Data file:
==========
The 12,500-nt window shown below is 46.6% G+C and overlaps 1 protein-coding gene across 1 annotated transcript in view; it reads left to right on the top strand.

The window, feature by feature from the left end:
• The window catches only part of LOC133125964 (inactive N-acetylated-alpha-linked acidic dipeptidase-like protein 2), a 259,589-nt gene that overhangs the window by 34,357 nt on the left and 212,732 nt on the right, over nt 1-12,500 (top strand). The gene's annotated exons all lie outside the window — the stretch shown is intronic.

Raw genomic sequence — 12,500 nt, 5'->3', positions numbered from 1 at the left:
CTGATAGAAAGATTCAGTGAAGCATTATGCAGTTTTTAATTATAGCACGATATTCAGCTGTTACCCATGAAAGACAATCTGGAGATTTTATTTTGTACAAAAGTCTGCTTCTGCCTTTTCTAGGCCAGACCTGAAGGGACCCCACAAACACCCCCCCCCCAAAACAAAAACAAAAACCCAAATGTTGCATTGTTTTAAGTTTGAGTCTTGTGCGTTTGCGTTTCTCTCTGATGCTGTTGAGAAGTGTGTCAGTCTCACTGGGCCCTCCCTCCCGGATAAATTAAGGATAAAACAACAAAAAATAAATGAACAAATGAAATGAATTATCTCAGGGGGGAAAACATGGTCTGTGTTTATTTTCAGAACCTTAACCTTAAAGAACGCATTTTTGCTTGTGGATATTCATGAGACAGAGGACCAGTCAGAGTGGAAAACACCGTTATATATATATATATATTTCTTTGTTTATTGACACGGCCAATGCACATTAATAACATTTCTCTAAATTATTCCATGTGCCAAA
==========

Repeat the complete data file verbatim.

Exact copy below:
The 12,500-nt window shown below is 46.6% G+C and overlaps 1 protein-coding gene across 1 annotated transcript in view; it reads left to right on the top strand.

The window, feature by feature from the left end:
• The window catches only part of LOC133125964 (inactive N-acetylated-alpha-linked acidic dipeptidase-like protein 2), a 259,589-nt gene that overhangs the window by 34,357 nt on the left and 212,732 nt on the right, over nt 1-12,500 (top strand). The gene's annotated exons all lie outside the window — the stretch shown is intronic.

Raw genomic sequence — 12,500 nt, 5'->3', positions numbered from 1 at the left:
CTGATAGAAAGATTCAGTGAAGCATTATGCAGTTTTTAATTATAGCACGATATTCAGCTGTTACCCATGAAAGACAATCTGGAGATTTTATTTTGTACAAAAGTCTGCTTCTGCCTTTTCTAGGCCAGACCTGAAGGGACCCCACAAACACCCCCCCCCCAAAACAAAAACAAAAACCCAAATGTTGCATTGTTTTAAGTTTGAGTCTTGTGCGTTTGCGTTTCTCTCTGATGCTGTTGAGAAGTGTGTCAGTCTCACTGGGCCCTCCCTCCCGGATAAATTAAGGATAAAACAACAAAAAATAAATGAACAAATGAAATGAATTATCTCAGGGGGGAAAACATGGTCTGTGTTTATTTTCAGAACCTTAACCTTAAAGAACGCATTTTTGCTTGTGGATATTCATGAGACAGAGGACCAGTCAGAGTGGAAAACACCGTTATATATATATATATATTTCTTTGTTTATTGACACGGCCAATGCACATTAATAACATTTCTCTAAATTATTCCATGTGCCAAA